Children’s Day is recognized on various days in many places around the world, to honor children globally. It was first proclaimed by the World Conference for the Well-being of Children in 1925 and then established universally in 1954 to protect an “appropriate” day.
In 2000, the Millennium Development Goals outlined by world leaders in order to stop the spread of HIV/AIDS by 2015, albeit this applies to all people, the main objective is with regard to children. UNICEF is dedicated to meeting the six of eight goals that apply to the needs of children so that they are all entitled to basic rights written in the 1989 international human rights treaty. UNICEF delivers vaccines, works with policymakers for good health care and education and works exclusively to help children and protect their rights.
In September 2012, the Secretary-General Ban Ki-moon of the United Nations led the initiative for the education of children. He firstly wants every child to be able to attend school, a goal by 2015. Secondly, to improve the skill set acquired in these schools. Thirdly, implementing policies regarding education to promote peace, respect, and environmental concern.
Universal Children’s Day is not simply a day to celebrate children for who they are, but to bring awareness to children around the globe that have succumbed to violence in forms of abuse, exploitation and discrimination. Children are used as labourers in some countries, immersed in armed conflict, living on the streets, suffering by differences be it religion, minority issues, or disabilities. Children feeling the effects of war can be displaced because of the armed conflict and/or suffer physical and psychological trauma. The following violations are described in the term “children and armed conflict”: recruitment and child soldiers, killing/maiming of children, abduction of children, attacks on schools/hospitals and not allowing humanitarian access to children. Currently there are about 153 million children between the ages of 5 and 14 who are forced into child labour. The International Labour Organization in 1999 adopted the Prohibition and Elimination of the Worst Forms of Child Labour including slavery, child prostitution and child pornography.
Children’s Day is annually observed in Nigeria on May 27. The holiday is celebrated by government and non-governmental organizations. Children from primary and secondary schools have a day off.
Children’s Day is observed with numerous parades. Schools organize the parades where children compete with each other. The government of Nigeria also organizes an annual parade and selects schools or any other organization, that can participate in this event. Sometimes primary and secondary schools participate in military parades and children have an opportunity to do jobs that adults would normally do.
Observance of Children’s Day in Nigeria is aimed to raise public awareness of problems, that children face. About 42% of the Nigerian population are children and 1/3 of children aged from 6 to 14 don’t go to schools. Many children leave schools for different purposes and children’s rights are often violated. Unfortunately, the government of Nigeria does not make much to solve the problems connected with children’s right violation and imperfect system of education.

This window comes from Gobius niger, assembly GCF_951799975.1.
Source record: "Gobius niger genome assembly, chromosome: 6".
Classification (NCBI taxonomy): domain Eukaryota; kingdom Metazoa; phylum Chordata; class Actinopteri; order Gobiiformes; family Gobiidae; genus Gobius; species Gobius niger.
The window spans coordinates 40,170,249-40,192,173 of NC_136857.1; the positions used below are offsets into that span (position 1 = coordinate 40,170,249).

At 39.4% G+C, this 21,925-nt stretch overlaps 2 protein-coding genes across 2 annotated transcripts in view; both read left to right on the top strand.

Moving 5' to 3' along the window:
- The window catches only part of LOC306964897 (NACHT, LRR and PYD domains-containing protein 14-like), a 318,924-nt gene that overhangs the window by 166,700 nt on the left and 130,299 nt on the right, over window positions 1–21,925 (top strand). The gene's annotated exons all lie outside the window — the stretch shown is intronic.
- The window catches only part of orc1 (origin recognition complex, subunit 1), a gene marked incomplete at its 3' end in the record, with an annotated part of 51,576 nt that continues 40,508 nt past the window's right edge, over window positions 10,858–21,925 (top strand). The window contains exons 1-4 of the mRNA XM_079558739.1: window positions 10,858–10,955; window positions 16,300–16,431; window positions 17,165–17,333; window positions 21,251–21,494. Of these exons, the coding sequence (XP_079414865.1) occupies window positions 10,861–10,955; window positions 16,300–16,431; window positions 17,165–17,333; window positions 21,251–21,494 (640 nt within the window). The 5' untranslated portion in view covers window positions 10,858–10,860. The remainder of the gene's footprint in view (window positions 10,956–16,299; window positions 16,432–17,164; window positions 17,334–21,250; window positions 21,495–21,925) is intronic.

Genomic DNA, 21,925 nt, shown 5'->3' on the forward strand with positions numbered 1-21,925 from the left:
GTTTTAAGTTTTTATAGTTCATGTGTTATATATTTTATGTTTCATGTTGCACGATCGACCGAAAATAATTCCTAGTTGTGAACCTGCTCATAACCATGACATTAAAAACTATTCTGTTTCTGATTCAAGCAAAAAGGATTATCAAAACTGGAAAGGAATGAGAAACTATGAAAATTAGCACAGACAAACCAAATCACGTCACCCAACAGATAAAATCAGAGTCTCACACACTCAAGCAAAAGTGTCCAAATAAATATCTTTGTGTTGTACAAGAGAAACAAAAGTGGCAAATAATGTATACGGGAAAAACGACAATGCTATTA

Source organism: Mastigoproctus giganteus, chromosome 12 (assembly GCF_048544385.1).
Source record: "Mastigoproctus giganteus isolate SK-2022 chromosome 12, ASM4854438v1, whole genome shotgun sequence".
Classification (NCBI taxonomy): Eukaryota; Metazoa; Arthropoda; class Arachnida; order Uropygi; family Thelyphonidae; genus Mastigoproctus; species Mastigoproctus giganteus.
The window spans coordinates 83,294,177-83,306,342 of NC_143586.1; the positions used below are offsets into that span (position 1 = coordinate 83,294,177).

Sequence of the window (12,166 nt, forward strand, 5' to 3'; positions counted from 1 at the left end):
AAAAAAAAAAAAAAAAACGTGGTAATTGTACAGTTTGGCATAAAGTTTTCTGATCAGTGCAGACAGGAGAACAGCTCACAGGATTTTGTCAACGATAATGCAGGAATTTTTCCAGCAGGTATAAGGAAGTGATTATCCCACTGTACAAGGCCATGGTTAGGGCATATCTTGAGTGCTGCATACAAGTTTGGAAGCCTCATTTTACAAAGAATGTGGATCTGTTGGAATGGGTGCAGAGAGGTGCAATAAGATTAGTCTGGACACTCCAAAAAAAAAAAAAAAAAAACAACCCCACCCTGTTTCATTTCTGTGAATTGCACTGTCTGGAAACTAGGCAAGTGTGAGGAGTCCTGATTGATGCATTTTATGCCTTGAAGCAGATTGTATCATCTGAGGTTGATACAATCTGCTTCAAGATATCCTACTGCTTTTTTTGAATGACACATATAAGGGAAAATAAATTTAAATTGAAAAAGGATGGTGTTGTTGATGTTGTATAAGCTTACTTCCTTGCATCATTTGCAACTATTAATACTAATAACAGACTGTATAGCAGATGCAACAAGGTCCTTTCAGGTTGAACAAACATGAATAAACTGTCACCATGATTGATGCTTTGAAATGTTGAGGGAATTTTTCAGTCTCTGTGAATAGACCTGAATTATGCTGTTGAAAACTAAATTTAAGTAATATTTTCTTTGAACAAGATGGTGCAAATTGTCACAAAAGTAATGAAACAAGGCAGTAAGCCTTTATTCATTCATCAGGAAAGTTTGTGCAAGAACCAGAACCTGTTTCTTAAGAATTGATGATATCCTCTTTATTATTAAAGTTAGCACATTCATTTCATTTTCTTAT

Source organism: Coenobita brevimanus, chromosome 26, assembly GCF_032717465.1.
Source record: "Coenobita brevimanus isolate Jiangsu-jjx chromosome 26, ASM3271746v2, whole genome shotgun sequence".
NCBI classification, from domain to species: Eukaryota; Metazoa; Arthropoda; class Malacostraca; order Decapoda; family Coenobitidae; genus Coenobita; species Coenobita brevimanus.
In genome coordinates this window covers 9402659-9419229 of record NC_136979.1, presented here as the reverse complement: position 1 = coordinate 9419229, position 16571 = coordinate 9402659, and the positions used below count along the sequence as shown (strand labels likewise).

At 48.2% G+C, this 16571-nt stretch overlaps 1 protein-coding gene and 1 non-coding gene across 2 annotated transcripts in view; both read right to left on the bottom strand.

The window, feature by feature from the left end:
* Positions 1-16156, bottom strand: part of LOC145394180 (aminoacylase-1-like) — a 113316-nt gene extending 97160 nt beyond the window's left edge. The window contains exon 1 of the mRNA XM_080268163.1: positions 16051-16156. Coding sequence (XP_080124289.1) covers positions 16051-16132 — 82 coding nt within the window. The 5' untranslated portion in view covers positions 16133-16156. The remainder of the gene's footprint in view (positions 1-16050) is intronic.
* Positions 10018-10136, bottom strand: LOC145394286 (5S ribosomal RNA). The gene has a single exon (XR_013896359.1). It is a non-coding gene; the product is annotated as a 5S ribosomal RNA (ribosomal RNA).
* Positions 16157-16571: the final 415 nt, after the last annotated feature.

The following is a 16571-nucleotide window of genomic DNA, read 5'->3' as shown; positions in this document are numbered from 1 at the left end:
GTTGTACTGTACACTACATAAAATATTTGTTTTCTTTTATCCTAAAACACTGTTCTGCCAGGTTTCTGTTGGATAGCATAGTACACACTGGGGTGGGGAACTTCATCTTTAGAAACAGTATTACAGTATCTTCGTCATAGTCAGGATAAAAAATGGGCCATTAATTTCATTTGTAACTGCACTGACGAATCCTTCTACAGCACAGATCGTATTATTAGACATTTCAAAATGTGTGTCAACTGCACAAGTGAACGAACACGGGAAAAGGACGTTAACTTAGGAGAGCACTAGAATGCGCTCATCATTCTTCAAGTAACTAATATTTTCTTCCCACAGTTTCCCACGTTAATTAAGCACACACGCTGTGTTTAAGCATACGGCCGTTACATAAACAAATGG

On 27th of May 2015, FLD in Africa with a number of other NGOs teamed up with TWO Foundations to commemorate the day with children at a local community, Oboto Village in Ondo East Senatorial District.
The children at Oboto community were only aware that they were given a holiday on Children’s Day but do not know the importance attached to the day as they were not celebrated or made to enjoy what other children at bigger schools at more civilized communities enjoy on this day .
The event, which was the first of its kind according to the children and adults in the community, was programmed to be fun-filled as well as educating for both the children and their parents.
The children enjoyed themselves in the dancing competitions, Fastest-Fingers Game and the Quiz Buzz.
They were educated on HIV&AIDS on how to prevent and manage the virus. It was however deduced from their reactions that they are informed about the infection but still engage in dangerous practices that could get them exposed to it e.g sharing of sharp objects with friends.
The children were also educated on day-to-day personal hygiene. They were taught on how to cater for their general upkeep and environment for proper development.
At the end of the event, the best contestants in each game were given prizes ranging from children’s snacks to writing materials.
The programme which lasted for more than six hours was closed by parting away with writing material gifts for the children for the first Millennium Development Goal (Access to Universal Basic Education) to be achieved at the community.
citation from wikipedia